Swarms


What do I do if I see a swarm?              Firstly, don't panic!
Although they may seem a bit frightening, swarming honey bees are not dangerous, will not chase you, and are extremely unlikely to sting anyone.  Enjoy watching them - a swarm of bees is one of nature's wonders!


What is a swarm?Swarmjpg

When honey bees swarm they are simply moving house.  They will leave their old home in a huge swirling, buzzing cloud of bees and will soon settle onto a tree or other object where they will hang in a 'cluster'.  The cluster can range in size from something as small as a tennis ball to something as big as a pillow, depending on how many bees there are.  At this stage scout bees will begin searching for a new home - perhaps in a hollow tree, a shed, a postbox,, or a roof.  When a suitable new home has been found, usually after a few hours, the swarm will fly off and move in.

What can I do about a swarm?
Beekeepers can come and collect a swarm of bees when it is hanging in a cluster, before it moves off again.   Melksham Beekeepers Association members offer a free swarm collection service to the general public.  This is a voluntary service and beekeepers will only be able to come if it is convenient and safe for them to do so.  If they do come, they cannot guarantee that the swarm will be removed if it is in a particularly difficult or dangerous place.  Sometimes branches of bushes and trees may have to be cut in order to gain access to the bees - you will be consulted in advance.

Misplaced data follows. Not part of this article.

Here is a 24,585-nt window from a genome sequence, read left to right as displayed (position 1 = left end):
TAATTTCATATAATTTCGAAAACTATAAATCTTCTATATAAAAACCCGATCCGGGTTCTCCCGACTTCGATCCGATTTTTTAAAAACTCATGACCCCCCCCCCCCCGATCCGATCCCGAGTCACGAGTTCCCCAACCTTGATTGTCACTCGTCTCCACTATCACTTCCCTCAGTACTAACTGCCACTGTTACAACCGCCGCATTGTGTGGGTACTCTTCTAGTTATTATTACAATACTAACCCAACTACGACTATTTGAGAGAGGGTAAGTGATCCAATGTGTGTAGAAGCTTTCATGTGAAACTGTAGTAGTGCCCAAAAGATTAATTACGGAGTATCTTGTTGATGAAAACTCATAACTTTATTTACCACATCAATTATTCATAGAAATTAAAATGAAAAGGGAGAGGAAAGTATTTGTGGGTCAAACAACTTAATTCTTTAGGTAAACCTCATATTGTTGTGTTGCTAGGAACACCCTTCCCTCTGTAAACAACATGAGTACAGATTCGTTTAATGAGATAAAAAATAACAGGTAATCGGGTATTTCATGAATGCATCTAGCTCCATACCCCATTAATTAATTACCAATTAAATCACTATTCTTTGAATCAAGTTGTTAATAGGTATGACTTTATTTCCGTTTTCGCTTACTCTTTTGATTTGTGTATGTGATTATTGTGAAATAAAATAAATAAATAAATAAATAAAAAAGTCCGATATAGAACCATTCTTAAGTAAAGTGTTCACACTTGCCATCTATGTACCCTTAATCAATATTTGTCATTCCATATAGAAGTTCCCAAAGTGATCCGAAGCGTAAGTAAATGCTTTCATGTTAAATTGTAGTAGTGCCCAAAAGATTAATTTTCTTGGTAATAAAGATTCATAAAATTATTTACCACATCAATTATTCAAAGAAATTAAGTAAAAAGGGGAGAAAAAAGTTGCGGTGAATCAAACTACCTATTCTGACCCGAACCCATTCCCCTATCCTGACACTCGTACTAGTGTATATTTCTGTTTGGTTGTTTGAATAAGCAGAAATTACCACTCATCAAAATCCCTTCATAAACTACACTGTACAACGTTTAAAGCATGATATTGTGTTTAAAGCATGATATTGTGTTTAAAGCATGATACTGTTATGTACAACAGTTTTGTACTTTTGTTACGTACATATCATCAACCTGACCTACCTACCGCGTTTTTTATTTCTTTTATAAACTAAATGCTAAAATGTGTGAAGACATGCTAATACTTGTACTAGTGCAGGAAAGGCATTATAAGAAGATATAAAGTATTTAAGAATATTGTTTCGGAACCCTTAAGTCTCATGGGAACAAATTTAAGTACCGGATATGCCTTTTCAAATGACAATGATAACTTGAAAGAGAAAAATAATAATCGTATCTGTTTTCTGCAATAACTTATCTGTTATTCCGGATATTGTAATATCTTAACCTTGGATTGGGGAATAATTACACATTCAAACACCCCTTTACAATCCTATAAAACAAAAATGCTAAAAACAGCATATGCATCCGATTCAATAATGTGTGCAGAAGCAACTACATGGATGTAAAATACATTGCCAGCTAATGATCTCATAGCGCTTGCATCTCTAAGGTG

We cannot deal with wasps or hornets and there may be a charge to cover the cost of petrol if we are asked to look at these rather than honey bees.  Bumblebees are harmless and should be left where they are - they will normally move away after a few months.
The following pictures might help with identification if you are unsure: